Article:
Accessibility

Everyone’s welcome, none’s excluded

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Accessibility means developing software that people, including those with physical disabilities, can use. This website welcomes everyone. My effort to make it accessible focuses both on the web performances, aesthetic, and content sides.

What does make a website “fast”? In my opinion, a speedy website loads quickly and provides a smooth UX. A program could have great UIs, but a slow loading would be an obstacle. On the other hand, the software could load instantly, but an awful UX would prevent a user from coming back.

This website is static. It’s blazing fast, and poor access to the network is not a big deal. Being built from scratch, I wrote every bit of code behind these Web pages, without libraries nor frameworks.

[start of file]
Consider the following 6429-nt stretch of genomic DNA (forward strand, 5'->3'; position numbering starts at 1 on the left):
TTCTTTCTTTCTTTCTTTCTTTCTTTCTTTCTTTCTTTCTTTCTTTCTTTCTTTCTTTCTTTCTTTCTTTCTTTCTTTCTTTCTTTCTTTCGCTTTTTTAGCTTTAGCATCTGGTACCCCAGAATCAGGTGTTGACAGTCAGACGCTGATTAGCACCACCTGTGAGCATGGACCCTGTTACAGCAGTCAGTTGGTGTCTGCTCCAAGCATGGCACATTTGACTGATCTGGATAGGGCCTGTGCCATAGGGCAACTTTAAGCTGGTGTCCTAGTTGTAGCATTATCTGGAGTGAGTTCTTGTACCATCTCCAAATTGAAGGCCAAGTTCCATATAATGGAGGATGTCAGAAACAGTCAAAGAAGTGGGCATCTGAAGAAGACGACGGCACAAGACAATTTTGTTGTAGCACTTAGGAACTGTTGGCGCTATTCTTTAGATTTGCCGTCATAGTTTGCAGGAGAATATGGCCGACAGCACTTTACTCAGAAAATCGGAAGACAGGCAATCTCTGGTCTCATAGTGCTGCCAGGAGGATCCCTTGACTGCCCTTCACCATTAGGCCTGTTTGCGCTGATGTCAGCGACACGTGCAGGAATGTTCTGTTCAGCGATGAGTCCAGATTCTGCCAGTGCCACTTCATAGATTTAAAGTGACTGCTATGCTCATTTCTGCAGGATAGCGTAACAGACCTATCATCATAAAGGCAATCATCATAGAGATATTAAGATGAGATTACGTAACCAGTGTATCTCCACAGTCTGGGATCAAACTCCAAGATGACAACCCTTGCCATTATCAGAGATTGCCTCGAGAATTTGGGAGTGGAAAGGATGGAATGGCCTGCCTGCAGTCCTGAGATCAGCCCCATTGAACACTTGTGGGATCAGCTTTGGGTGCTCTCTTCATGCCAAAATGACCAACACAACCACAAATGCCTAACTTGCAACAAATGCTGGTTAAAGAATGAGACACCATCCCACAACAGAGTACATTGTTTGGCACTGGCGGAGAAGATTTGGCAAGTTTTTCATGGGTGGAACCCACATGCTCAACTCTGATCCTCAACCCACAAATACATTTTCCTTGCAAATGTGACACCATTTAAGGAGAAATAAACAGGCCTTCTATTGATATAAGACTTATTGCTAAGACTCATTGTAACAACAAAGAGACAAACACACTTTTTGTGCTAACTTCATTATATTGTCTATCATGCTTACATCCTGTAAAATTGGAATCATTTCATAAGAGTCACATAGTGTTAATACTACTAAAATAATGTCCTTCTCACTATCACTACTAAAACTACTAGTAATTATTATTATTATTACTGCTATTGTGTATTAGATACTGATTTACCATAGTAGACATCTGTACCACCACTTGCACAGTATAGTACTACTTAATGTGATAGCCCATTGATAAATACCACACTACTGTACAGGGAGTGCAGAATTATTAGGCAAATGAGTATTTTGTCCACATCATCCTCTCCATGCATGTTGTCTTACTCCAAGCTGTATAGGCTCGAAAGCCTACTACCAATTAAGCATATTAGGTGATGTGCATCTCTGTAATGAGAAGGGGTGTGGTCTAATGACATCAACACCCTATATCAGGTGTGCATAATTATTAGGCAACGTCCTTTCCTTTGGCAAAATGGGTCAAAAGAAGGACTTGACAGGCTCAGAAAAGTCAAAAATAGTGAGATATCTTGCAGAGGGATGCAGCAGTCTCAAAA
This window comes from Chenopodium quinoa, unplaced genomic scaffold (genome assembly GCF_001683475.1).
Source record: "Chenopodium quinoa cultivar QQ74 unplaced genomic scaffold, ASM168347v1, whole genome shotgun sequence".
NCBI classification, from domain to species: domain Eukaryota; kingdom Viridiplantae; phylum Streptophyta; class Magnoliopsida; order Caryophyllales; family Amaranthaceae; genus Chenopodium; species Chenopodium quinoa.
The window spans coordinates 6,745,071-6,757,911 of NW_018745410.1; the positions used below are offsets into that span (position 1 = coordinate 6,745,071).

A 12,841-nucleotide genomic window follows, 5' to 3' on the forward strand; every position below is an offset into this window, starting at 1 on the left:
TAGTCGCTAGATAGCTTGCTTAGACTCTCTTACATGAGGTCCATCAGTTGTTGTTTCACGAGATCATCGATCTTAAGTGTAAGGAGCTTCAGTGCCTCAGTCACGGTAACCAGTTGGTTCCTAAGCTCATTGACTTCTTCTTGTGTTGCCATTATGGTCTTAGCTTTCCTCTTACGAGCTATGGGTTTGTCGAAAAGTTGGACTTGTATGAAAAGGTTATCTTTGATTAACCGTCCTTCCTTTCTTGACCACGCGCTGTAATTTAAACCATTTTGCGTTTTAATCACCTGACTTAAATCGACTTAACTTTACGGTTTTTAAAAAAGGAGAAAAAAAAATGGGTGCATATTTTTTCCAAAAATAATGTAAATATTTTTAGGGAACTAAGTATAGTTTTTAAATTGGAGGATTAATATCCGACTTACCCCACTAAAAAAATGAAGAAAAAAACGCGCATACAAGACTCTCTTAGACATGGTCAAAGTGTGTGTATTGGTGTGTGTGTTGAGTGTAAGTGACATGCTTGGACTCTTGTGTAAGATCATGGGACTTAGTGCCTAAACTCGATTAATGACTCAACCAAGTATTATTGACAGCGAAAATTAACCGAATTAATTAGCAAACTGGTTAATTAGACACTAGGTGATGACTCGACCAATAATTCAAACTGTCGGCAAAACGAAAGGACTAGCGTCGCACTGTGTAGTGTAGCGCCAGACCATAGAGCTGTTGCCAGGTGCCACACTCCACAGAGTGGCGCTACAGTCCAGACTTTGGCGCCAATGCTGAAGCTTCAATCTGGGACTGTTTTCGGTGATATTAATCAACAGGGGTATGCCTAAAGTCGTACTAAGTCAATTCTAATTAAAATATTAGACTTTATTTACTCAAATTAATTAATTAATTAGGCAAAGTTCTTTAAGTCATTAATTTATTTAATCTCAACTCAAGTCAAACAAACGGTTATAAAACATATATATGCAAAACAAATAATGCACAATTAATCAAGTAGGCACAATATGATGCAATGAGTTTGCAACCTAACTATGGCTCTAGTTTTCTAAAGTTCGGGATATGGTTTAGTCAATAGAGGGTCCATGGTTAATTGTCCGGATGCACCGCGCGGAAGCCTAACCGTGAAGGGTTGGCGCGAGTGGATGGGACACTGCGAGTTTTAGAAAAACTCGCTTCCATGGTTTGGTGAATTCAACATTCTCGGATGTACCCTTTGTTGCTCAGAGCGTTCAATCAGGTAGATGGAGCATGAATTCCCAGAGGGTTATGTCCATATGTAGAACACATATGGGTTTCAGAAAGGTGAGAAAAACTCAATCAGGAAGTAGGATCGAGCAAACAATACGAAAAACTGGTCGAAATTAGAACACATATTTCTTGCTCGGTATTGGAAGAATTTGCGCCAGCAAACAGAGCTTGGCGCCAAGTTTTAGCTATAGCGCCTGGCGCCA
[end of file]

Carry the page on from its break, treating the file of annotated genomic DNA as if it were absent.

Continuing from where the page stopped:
The number of web requests is another fundamental factor in web performances. This website stays away from calling resources like fonts, frameworks, and libraries. The absence of JavaScript code (apart from that for the service worker) provides to show the bareness of this “home on the Web.” The compression of the source code further reduces the size of the pages. Web-safe fonts suit well.

This site can even work offline. A service worker ensures the “downasaur” will never annoy you. This characteristic contributes to makes this website a full-fledged PWA (Progressive Web App): it’s fast, reliable, and installable.

This website is responsive, so it fits any screen size. It uses HTML’s semantic elements:

The content follows a hierarchical composition; every page presents an H1 element, followed by a potential H2, H3, etc. Colors guarantee adequate contrast.